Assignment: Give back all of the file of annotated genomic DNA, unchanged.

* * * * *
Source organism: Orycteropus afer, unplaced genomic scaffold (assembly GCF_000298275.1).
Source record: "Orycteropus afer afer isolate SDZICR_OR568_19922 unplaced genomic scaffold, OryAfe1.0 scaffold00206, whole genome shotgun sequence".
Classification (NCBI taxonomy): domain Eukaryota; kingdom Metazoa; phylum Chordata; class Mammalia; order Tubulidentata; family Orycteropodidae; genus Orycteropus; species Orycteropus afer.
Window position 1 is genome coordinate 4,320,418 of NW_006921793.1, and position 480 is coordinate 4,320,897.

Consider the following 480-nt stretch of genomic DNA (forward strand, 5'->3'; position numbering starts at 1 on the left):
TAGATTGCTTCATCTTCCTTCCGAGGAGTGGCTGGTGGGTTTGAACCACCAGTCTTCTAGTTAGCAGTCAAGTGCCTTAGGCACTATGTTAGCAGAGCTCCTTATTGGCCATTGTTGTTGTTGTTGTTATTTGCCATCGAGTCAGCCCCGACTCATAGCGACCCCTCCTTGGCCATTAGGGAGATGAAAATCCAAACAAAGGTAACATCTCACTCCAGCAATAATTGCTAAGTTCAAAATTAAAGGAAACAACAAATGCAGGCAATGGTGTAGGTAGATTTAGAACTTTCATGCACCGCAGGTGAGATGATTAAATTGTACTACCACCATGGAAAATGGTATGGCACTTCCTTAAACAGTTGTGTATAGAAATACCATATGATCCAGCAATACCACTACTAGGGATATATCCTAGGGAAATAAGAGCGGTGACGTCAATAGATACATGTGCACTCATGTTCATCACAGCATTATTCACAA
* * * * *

Source organism: Orycteropus afer, unplaced genomic scaffold (assembly GCF_000298275.1).
Source record: "Orycteropus afer afer isolate SDZICR_OR568_19922 unplaced genomic scaffold, OryAfe1.0 scaffold00206, whole genome shotgun sequence".
Classification (NCBI taxonomy): domain Eukaryota; kingdom Metazoa; phylum Chordata; class Mammalia; order Tubulidentata; family Orycteropodidae; genus Orycteropus; species Orycteropus afer.
Window position 1 is genome coordinate 4,320,418 of NW_006921793.1, and position 480 is coordinate 4,320,897.

Consider the following 480-nt stretch of genomic DNA (forward strand, 5'->3'; position numbering starts at 1 on the left):
TAGATTGCTTCATCTTCCTTCCGAGGAGTGGCTGGTGGGTTTGAACCACCAGTCTTCTAGTTAGCAGTCAAGTGCCTTAGGCACTATGTTAGCAGAGCTCCTTATTGGCCATTGTTGTTGTTGTTGTTATTTGCCATCGAGTCAGCCCCGACTCATAGCGACCCCTCCTTGGCCATTAGGGAGATGAAAATCCAAACAAAGGTAACATCTCACTCCAGCAATAATTGCTAAGTTCAAAATTAAAGGAAACAACAAATGCAGGCAATGGTGTAGGTAGATTTAGAACTTTCATGCACCGCAGGTGAGATGATTAAATTGTACTACCACCATGGAAAATGGTATGGCACTTCCTTAAACAGTTGTGTATAGAAATACCATATGATCCAGCAATACCACTACTAGGGATATATCCTAGGGAAATAAGAGCGGTGACGTCAATAGATACATGTGCACTCATGTTCATCACAGCATTATTCACAA